Back in July, a friend recommended I watch the movie A Map for Saturday. I loved it. It is simply the best movie about backpacking. If you ever wanted to know why we travel and about life on the road, you should see this movie. I actually show it in hostels to other travelers. I got the chance to interview Brook Silva Braga about the movie and his experience. Now, Brook has a new movie out about Africa. He sent me the screener a few months ago and, now that the movie is out, I’d thought it would be good to let him discuss it.
Nomadic Matt: Why did you make this documentary? It’s very different from your last one.
Brook: Yeah, it is really different and I was definitely looking to do something different after ‘A Map for Saturday.’ I got a chance to travel through Africa about a year ago and I decided to make this film while on the trip. Maybe because ‘A Map for Saturday’ focused so much on the foreigners’ lives this time I wanted to focus on the locals.
In ‘A Map for Saturday’ I said just about everything I have to say about travel so I was looking to move to something else, especially because making a film forces you to live with the same topic for a very long time so at the end of the process you’re ready for something else. Also, if you make the same kind of film twice people might start to associate you just with that topic and I want to cover lots of different things.
What do you hope people get out of this film?
My hope is people will have a better understanding of what life is like for ordinary people in Africa. I think its unfortunate that so much of what we see comes from small pockets of the continent where terrible things are happening while most places are completely uncovered by western media. Also, a lot of the images and stories that come out of Africa are created by aid groups or organizations trying to create interest in a certain cause. I had no vested interest or agenda so I was just able to tell the stories as I saw them.
How did you decide where you were going to film?
There were some logistical forces guiding me from country to country but I was able to visit a lot of places throughout the continent and ended up traveling through 12 countries which gave me lots of options for filming. I was always on the look out for interesting people, places or situations and also always trying to strike a balance between the different regions of the continent and between rural and urban environments.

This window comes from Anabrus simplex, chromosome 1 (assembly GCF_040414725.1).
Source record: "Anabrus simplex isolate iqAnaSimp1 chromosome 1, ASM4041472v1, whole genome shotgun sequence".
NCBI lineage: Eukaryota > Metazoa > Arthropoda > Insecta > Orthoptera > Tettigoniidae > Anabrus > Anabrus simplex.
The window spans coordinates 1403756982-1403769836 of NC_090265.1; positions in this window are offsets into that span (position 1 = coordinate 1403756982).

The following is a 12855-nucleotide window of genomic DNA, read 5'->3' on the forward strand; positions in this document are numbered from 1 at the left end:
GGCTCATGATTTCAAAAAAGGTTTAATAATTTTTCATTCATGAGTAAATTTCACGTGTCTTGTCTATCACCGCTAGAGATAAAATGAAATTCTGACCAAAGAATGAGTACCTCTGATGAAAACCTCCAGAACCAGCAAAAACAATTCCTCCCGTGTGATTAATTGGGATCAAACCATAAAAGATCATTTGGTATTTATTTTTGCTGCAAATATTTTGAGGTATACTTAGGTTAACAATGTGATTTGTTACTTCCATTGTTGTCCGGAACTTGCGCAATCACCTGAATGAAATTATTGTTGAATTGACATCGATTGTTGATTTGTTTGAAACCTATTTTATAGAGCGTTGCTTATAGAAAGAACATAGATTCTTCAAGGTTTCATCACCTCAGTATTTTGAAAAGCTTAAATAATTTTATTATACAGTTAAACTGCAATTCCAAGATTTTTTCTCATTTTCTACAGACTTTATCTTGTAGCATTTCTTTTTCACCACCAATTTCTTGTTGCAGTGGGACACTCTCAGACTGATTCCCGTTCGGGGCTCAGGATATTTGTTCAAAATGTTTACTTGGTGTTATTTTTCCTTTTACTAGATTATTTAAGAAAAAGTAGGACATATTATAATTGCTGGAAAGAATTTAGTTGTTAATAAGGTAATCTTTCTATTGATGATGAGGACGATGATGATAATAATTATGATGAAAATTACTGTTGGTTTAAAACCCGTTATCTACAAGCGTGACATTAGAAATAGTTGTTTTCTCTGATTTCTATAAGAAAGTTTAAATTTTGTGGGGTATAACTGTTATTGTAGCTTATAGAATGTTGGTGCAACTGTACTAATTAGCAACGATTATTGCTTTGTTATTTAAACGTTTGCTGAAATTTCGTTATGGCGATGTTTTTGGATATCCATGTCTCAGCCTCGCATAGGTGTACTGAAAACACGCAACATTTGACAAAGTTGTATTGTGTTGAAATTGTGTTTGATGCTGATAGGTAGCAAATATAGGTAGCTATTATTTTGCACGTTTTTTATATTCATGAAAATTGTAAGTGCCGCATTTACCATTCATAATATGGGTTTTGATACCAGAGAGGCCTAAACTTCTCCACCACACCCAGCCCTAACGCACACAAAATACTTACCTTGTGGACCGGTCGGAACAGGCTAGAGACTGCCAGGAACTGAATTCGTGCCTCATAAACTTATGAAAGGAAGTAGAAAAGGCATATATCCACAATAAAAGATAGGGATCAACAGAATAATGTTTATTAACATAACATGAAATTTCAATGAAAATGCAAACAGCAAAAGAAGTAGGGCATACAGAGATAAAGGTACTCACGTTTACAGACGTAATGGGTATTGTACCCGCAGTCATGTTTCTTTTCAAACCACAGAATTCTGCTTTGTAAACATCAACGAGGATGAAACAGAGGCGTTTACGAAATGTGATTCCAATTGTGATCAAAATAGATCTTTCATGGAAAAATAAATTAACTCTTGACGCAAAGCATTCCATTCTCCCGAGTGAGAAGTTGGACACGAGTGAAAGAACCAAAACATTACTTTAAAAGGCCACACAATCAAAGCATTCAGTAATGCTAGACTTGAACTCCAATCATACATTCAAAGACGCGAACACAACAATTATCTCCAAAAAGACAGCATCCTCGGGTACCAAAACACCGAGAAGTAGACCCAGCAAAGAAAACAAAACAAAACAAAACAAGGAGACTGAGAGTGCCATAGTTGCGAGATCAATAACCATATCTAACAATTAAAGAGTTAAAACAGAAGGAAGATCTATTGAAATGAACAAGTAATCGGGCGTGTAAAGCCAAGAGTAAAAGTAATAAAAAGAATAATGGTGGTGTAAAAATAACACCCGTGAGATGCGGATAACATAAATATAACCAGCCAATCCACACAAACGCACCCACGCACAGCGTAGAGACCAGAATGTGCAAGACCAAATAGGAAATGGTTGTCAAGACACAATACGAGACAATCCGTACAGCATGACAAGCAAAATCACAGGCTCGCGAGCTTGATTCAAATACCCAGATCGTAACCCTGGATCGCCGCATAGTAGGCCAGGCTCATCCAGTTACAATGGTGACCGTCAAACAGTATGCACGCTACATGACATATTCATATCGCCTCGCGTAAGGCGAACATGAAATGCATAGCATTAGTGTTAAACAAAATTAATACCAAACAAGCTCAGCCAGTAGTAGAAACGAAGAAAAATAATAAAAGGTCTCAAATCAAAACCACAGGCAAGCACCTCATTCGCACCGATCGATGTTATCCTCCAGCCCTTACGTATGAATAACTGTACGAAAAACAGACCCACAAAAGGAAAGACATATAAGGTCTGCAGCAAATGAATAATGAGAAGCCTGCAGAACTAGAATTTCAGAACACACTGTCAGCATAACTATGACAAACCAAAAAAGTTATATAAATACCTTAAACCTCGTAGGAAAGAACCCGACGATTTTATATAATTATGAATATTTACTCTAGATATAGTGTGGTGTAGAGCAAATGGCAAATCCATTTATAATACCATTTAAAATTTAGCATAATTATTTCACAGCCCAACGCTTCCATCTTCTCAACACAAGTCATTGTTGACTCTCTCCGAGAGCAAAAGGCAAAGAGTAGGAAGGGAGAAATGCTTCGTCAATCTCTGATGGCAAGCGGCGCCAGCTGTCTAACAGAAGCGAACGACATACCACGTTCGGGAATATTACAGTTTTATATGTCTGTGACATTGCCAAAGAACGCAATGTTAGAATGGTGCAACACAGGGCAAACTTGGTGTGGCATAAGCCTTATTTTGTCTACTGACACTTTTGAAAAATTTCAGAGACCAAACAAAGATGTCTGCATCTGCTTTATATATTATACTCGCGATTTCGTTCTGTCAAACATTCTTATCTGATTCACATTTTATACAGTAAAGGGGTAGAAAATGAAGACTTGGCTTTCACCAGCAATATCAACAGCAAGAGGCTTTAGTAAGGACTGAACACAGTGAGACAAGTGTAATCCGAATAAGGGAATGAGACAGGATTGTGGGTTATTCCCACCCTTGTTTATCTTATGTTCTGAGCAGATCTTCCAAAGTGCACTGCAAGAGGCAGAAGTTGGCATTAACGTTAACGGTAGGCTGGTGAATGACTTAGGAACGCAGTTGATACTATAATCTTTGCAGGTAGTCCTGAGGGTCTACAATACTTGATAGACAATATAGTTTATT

How did you decide who to film? Was there an interview process or did you just ask strangers?
It was different every time but often I would just be walking around a place and encounter someone interesting and articulate who I thought would make a good subject. There were also times where I was trying to get some specific perspective and then went looking for someone who embodied it. That’s how I met Bridgete after spending a month in Malawi attempting to follow a woman on the day she gave birth.
What were some of the challenges of filming in Africa?
In lots of ways Africa was a very easy place to film because people were so open with their lives and not at all self-conscious in front of the camera. The challenges were logistical because if you lose your Duel Systems P2 adapter you can be certain you will not find a replacement anywhere nearby. I was lucky to get through my trip with all the equipment intact but it was a fairly constant concern.
Most of the talk about Africa is about poverty and war. When making this movie how did those perceptions fit into what you wanted to discuss?
I agree that those topics are covered again and again and I think there are two main reasons for it. First, stories from these remote parts of the world only make the newspaper when they’re extraordinary, and usually tragic, so we only hear from a place like Zimbabwe when there’s something terrible in the news.
But the other reason is less excusable in my opinion. Too many people writing books, making documentaries or otherwise telling stories about Africa decide what their story will be before every setting foot on the continent. My mission in making “One Day in Africa” was to arrive as somewhat of a blank canvas and let the people I met drive the direction of the film rather than some outline I had concocted in Manhattan.